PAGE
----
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The Chesed Siyum
The popular idea of making a siyum mishnayos for someone who has passed away, in which random people take on masechtos in order that their learning should benefit the deceased, is of extremely recent origin and is theologically very problematic. As the classical Torah authorities point out, there is simply no mechanism to credit other people with mitzvos which had nothing to do with them. You can honor anyone's memory in this world with any kind of good deed, but your actions are only actually a credit to them (from both our perspective and God's perspective) if they actually influenced your actions, such as if they were your parent, teacher or exerted some sort of formative influence. (See an additional source on this, which I added at the end of this post.)
Yet the idea that you can give anyone the merit of your Torah learning has become increasingly popular. One reason is that some people have found this easy to commercialize. Once you posit that anyone can learn Torah to benefit anyone else, then you can manipulate people into giving you money so that you (or the people in your kollel) will allegedly benefit their loved one. But in reality, the deceased is not getting any credit for this Torah learning. And it's often not even a particularly suitable or meaningful way of honoring their memory.
Fred Distenfeld z"lIt is therefore very gratifying to see that my friend Gershon Distenfeld has come up with a terrific project to honor the memory of his father, Fred Distenfeld z"l: a "Chesed Siyum." This involves reaching out and encouraging family and friends, and anyone else who wants to participate in chesed on a community level, to sign up and pledge to perform acts of chesed in memory of Fred Distenfeld.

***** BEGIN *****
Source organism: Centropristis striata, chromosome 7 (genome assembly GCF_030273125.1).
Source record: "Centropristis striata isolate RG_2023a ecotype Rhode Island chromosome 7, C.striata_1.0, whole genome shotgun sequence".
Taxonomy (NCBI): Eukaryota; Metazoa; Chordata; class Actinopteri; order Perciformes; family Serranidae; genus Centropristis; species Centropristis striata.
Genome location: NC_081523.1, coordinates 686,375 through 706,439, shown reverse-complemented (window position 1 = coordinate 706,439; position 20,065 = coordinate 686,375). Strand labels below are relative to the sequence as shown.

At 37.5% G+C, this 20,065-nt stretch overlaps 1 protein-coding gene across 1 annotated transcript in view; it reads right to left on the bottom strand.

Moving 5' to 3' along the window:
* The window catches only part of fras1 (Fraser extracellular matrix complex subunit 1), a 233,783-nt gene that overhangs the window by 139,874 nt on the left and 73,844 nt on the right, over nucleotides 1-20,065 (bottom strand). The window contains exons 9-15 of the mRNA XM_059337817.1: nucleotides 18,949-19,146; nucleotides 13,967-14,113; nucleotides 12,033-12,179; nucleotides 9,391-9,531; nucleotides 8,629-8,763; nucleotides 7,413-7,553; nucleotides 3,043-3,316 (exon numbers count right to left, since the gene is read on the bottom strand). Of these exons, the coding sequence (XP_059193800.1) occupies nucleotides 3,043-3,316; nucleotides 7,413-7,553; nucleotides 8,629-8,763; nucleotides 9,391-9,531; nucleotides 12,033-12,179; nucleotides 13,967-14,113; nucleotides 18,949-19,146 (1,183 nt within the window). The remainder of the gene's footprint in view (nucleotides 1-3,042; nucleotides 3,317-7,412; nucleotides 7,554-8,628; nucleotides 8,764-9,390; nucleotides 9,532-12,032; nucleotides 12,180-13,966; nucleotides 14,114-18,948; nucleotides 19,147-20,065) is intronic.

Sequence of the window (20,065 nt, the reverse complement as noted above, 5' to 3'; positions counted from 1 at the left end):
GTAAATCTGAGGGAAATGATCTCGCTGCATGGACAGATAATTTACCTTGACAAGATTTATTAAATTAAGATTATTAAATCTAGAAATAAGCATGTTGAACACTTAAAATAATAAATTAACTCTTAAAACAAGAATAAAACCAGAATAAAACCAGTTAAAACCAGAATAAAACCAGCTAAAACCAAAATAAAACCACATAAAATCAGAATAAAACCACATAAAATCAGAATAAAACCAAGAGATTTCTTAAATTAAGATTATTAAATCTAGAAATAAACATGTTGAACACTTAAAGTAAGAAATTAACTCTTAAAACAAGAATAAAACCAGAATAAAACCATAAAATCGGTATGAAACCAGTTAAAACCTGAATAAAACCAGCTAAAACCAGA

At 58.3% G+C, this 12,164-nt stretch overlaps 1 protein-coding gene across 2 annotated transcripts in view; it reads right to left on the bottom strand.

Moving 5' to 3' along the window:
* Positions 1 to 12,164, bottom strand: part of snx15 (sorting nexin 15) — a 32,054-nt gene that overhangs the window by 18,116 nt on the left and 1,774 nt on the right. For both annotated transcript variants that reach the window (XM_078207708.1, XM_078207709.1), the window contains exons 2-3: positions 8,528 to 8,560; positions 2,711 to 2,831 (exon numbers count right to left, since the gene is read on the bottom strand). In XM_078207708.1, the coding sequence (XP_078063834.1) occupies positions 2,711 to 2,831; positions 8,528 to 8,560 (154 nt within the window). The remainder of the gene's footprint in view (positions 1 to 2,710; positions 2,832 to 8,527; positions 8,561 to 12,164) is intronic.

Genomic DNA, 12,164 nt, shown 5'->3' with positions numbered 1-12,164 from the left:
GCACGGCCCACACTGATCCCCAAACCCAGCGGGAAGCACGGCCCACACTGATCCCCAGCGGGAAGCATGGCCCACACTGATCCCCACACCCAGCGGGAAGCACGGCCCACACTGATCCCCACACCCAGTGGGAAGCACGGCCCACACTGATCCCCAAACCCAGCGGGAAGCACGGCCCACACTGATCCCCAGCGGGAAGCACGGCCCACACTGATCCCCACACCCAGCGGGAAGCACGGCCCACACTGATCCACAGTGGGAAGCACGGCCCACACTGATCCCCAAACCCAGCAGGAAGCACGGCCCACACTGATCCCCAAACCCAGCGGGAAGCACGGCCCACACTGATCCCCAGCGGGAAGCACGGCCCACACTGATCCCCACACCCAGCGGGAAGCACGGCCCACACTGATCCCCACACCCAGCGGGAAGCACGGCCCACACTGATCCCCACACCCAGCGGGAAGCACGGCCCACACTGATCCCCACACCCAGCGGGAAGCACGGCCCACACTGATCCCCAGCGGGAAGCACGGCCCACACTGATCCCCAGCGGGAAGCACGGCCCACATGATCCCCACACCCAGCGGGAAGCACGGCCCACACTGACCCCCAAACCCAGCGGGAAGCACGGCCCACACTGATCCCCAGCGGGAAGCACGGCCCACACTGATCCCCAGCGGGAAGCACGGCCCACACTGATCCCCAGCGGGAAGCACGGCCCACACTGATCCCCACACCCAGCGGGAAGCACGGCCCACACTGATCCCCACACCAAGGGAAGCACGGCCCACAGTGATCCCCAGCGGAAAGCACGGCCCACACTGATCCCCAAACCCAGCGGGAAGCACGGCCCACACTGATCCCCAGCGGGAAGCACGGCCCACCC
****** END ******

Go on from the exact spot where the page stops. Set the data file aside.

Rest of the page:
The Chesed Siyum differs from a Mishnayos Siyum in three key ways:
First, there is the obvious difference in that the mitzvah being done is one that helps other people. This is as opposed to learning Torah, which only benefits oneself; it does not benefit either the deceased (except when they are an ancestor/teacher) or society at large (at least, according to classical Jewish thought rather than recent mystical innovations).
Second is that while learning Mishnayos would be a meaningful way to honor the memory of, say, someone who wrote a commentary on the Mishnah, it's not a particularly meaningful way to honor the memory of most people. Fred Distenfeld had an amazing reputation as a baal chesed, and so doing chesed is actually a meaningful way to honor his memory.
Third is that many of those taking on this mitzvah are doing so because they are inspired by the sort of person that Fred Distenfeld was (even if they did not know him personally, and only from reports). Thus, the chesed being done can be attributed to his influence; it is indeed a credit, a zechus, for him.
See the article about the Chesed Siyum at https://www.jewishlinknj.com/community-news/bergen/24679-join-the-family-of-fred-distenfeld-for-a-chesed-siyum-in-his-memory. And you can sign up for the Chesed Siyum at https://tinyurl.com/yaygv3cq.
UPDATE: See this additional 16th-century source which states that mitzvos are only a benefit to the parent because the parent is the actual cause of this person:
שו"ת בנימין זאב סימן רבאין זכות הקרובים מועיל אלא זכות הבן לאב כההיא דאמרינן ברא מזכי אבא ולא אבא מזכי ברא... זכות ומצוה הוא לאב כשאחד מיוצאי חלציו יקדיש ה' הגדול הנכבד והנורא לעיני כל העדה... כיון שעצם מעצמיו ובשר מבשרו הוא גורם היות ה' הגדול והנורא מתקדש שמו ברבים וזה אצלי טעם קדיש לבן ומזה הטעם ברא מזכי אבא מפני שהבן הוא האב וכל מצות הבן ומעשיו הטובים ממנו משתלשלים ויורדים אבל זכות ומצות של שאר קרובי' אינו מועי' כלל לנפש המת דמאי זה טעם יועיל זכות ראובן לשמעון ולוי אחים ומצותיו מה יעשו להם